By planning for the ever increasing costs... in other ways then pass the cost off to the consumer that is facing the same ever increasing cost. From you now.... Ever heard of the 6 P's
You right, I am naive in the make money for me, screw every one else mentality that this country has adopted over the past 50 or so years.
I hope I stay that way.


Every hear of competition?

You can only plan for increasing prices so much before you have competition who can and will undercut you and put you out of business. That is what capitalism does. If you plan for rising prices and costs by charging a lot to give yourself a cushion ... the guy who comes through and grabs your market share by charging less beats you.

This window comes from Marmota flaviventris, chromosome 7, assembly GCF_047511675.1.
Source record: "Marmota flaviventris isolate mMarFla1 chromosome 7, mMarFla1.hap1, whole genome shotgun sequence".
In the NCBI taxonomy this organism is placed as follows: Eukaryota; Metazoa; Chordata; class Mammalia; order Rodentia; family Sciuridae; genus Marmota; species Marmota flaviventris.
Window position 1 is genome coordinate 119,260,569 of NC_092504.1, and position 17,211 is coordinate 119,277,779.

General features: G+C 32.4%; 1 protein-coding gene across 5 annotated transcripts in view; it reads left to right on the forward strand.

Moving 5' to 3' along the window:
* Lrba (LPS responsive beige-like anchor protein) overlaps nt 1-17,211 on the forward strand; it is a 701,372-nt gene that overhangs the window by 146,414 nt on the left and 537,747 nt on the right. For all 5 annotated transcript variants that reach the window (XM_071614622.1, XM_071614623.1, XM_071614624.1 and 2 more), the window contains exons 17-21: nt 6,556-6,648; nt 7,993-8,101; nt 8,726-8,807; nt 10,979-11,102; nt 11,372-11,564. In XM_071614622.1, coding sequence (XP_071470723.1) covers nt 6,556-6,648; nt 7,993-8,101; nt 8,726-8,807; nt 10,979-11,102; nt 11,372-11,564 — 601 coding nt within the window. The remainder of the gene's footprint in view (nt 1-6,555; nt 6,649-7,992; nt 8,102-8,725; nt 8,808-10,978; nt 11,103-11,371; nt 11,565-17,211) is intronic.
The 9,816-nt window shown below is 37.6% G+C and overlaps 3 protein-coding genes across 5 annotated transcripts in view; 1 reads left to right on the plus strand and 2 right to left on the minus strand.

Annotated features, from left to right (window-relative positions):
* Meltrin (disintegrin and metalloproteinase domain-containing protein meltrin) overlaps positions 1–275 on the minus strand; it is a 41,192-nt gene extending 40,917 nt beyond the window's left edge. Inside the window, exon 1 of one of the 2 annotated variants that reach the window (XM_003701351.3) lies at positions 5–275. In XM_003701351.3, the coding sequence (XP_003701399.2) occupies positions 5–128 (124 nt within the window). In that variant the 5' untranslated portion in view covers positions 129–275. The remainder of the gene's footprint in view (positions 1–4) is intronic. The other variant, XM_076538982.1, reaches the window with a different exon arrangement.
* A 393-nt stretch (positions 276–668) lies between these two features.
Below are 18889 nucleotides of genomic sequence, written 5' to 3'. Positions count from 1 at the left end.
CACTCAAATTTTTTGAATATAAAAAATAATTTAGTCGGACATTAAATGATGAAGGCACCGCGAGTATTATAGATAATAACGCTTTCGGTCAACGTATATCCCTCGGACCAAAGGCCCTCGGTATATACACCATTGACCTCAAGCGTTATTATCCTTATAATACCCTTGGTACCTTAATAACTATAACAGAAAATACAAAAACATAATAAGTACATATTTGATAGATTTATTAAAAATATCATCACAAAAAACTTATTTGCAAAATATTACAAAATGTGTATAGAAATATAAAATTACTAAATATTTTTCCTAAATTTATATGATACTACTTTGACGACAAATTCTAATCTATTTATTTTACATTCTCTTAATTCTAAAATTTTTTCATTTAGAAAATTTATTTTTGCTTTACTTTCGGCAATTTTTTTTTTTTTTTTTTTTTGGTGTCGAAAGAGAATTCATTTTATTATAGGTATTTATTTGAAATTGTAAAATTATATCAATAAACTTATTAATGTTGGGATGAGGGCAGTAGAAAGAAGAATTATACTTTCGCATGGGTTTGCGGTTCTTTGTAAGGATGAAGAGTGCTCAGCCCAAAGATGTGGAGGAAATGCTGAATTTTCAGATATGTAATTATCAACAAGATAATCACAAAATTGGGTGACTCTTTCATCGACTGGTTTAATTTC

posted on May, 11 2014 @ 02:24 PM
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a reply to: ketsuko


Why do you think so many of us don't like new taxes or regulations? We know it really means more money out of our pockets.

But you're just fine with paying taxes to subsidize McDonalds' and Walmart's low wages policies? Their pay-scales that don't equal the cost of living?
I'm not.
edit on 5/11/2014 by BuzzyWigs because: (no reason given)



posted on May, 11 2014 @ 02:25 PM
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a reply to: BuzzyWigs

Shareholders? I think they are coddled and paid for doing next to nothing but gambling.


Most of the gambling risk come from the government and government caused monopolies. (all monopolies are caused by laws) No one knows what the government may do over the course of a few election cycles.

Regime Uncertainty



posted on May, 11 2014 @ 02:32 PM
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a reply to: ketsuko

Sounds like a personal problem to me.
A loyal costumer base can offset some one coming in and under cutting prices..
Or provide the better service and it won't matter.

Now if we want to get into what a store like wal mart does, well that is a different thread IMO.